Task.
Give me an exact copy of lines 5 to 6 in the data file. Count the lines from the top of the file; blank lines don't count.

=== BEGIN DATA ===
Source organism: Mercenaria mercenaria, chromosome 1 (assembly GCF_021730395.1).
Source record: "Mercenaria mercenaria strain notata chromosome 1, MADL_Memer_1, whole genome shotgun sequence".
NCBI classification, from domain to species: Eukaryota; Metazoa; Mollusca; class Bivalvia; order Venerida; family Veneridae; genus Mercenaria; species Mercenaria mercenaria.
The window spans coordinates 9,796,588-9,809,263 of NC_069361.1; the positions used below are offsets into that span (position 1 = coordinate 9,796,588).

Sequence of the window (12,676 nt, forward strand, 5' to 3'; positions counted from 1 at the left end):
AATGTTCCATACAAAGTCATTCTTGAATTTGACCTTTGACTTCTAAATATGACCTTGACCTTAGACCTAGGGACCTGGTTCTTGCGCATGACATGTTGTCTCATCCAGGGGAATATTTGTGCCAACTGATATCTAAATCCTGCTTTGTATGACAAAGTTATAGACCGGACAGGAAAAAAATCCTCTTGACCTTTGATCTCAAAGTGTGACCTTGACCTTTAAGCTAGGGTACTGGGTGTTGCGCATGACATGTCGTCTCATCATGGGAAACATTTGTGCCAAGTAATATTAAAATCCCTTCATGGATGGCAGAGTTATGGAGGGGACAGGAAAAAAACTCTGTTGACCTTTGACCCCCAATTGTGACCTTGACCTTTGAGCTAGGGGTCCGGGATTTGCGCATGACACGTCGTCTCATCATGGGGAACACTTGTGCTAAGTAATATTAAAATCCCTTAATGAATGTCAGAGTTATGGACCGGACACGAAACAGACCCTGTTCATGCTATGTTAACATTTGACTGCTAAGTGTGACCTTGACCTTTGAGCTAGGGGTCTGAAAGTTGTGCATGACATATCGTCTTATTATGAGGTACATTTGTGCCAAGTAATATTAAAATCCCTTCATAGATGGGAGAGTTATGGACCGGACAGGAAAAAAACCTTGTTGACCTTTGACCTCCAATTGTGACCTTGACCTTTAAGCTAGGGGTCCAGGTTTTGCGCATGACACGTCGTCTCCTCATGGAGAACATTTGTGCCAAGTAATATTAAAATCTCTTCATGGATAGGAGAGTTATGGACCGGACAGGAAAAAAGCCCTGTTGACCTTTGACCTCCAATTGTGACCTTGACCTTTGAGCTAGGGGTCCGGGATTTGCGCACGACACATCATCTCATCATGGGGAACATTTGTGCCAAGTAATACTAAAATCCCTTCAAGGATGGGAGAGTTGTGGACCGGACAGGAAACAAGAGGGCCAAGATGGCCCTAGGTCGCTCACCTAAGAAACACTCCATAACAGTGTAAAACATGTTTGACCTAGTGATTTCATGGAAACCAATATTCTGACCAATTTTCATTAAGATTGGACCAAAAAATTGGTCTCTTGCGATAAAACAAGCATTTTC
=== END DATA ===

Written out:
Sequence of the window (12,676 nt, forward strand, 5' to 3'; positions counted from 1 at the left end):
AATGTTCCATACAAAGTCATTCTTGAATTTGACCTTTGACTTCTAAATATGACCTTGACCTTAGACCTAGGGACCTGGTTCTTGCGCATGACATGTTGTCTCATCCAGGGGAATATTTGTGCCAACTGATATCTAAATCCTGCTTTGTATGACAAAGTTATAGACCGGACAGGAAAAAAATCCTCTTGACCTTTGATCTCAAAGTGTGACCTTGACCTTTAAGCTAGGGTACTGGGTGTTGCGCATGACATGTCGTCTCATCATGGGAAACATTTGTGCCAAGTAATATTAAAATCCCTTCATGGATGGCAGAGTTATGGAGGGGACAGGAAAAAAACTCTGTTGACCTTTGACCCCCAATTGTGACCTTGACCTTTGAGCTAGGGGTCCGGGATTTGCGCATGACACGTCGTCTCATCATGGGGAACACTTGTGCTAAGTAATATTAAAATCCCTTAATGAATGTCAGAGTTATGGACCGGACACGAAACAGACCCTGTTCATGCTATGTTAACATTTGACTGCTAAGTGTGACCTTGACCTTTGAGCTAGGGGTCTGAAAGTTGTGCATGACATATCGTCTTATTATGAGGTACATTTGTGCCAAGTAATATTAAAATCCCTTCATAGATGGGAGAGTTATGGACCGGACAGGAAAAAAACCTTGTTGACCTTTGACCTCCAATTGTGACCTTGACCTTTAAGCTAGGGGTCCAGGTTTTGCGCATGACACGTCGTCTCCTCATGGAGAACATTTGTGCCAAGTAATATTAAAATCTCTTCATGGATAGGAGAGTTATGGACCGGACAGGAAAAAAGCCCTGTTGACCTTTGACCTCCAATTGTGACCTTGACCTTTGAGCTAGGGGTCCGGGATTTGCGCACGACACATCATCTCATCATGGGGAACATTTGTGCCAAGTAATACTAAAATCCCTTCAAGGATGGGAGAGTTGTGGACCGGACAGGAAACAAGAGGGCCAAGATGGCCCTAGGTCGCTCACCTAAGAAACACTCCATAACAGTGTAAAACATGTTTGACCTAGTGATTTCATGGAAACCAATATTCTGACCAATTTTCATTAAGATTGGACCAAAAAATTGGTCTCTTGCGATAAAACAAGCATTTTC